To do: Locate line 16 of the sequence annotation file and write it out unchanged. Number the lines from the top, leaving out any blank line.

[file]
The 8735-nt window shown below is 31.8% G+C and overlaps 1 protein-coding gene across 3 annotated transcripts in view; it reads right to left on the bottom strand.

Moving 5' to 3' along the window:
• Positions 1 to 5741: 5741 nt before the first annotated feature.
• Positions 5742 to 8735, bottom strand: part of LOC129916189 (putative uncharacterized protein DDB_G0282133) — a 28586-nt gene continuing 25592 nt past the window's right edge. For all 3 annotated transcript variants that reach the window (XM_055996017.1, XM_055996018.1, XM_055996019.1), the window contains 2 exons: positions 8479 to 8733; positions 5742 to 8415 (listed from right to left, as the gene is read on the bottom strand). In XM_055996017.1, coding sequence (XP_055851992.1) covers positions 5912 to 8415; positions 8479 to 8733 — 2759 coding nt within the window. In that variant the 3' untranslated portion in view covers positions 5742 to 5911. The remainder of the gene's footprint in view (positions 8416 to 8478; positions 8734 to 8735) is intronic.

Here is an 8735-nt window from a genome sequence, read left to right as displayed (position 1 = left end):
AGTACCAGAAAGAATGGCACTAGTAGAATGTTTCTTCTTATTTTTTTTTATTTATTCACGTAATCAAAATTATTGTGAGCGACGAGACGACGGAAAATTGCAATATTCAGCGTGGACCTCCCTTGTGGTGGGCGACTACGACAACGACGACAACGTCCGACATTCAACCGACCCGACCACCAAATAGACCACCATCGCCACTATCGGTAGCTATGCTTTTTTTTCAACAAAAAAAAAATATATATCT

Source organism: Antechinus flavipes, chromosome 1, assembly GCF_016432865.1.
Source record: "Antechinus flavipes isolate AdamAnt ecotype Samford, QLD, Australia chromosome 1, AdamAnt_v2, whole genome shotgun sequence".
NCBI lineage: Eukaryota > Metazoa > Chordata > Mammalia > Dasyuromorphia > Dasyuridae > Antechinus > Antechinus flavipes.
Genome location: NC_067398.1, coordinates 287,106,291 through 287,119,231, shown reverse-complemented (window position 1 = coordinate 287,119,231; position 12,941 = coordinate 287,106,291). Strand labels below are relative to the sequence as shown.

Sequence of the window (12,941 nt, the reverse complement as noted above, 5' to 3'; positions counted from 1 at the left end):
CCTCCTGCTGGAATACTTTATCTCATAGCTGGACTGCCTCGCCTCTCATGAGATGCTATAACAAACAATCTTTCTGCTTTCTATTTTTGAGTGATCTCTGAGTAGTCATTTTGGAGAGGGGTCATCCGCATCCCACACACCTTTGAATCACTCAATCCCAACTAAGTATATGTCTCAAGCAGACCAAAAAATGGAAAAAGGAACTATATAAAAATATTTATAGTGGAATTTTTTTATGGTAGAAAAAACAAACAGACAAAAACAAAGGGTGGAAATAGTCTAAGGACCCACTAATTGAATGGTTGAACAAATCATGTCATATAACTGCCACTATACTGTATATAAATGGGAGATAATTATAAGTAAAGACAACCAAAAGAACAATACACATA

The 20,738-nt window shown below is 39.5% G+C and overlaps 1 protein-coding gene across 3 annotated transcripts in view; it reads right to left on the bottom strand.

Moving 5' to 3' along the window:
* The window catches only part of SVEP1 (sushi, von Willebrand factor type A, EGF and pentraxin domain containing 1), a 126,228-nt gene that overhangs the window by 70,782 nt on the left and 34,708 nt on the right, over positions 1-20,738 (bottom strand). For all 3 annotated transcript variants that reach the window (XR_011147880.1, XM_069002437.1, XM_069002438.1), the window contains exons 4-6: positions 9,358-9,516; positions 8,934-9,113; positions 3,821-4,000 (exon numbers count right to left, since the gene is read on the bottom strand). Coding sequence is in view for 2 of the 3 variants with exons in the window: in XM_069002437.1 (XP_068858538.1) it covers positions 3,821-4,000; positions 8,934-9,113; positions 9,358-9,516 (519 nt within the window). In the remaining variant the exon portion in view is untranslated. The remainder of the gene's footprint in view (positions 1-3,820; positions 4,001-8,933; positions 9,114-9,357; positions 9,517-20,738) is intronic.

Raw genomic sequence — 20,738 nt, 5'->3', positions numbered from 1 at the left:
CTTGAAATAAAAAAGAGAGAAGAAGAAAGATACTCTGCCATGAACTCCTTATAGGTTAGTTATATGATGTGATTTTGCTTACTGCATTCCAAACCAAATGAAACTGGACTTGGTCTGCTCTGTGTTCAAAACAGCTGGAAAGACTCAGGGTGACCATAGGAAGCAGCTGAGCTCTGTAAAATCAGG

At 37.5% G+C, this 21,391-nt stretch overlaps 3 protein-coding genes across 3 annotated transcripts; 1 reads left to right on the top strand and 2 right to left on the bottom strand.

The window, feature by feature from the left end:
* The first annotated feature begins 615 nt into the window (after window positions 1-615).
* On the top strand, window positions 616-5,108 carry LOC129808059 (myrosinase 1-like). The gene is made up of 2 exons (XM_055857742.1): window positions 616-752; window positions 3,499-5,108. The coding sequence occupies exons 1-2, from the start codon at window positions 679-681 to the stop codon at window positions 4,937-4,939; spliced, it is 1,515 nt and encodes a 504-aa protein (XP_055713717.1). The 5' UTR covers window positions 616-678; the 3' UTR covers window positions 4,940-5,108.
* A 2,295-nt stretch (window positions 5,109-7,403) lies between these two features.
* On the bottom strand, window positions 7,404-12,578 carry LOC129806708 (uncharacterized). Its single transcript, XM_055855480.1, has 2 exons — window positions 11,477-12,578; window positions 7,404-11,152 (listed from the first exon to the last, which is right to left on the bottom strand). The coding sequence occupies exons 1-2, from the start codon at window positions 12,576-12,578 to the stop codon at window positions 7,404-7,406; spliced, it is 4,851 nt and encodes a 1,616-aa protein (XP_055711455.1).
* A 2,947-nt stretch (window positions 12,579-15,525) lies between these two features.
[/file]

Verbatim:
Raw genomic sequence — 20,738 nt, 5'->3', positions numbered from 1 at the left: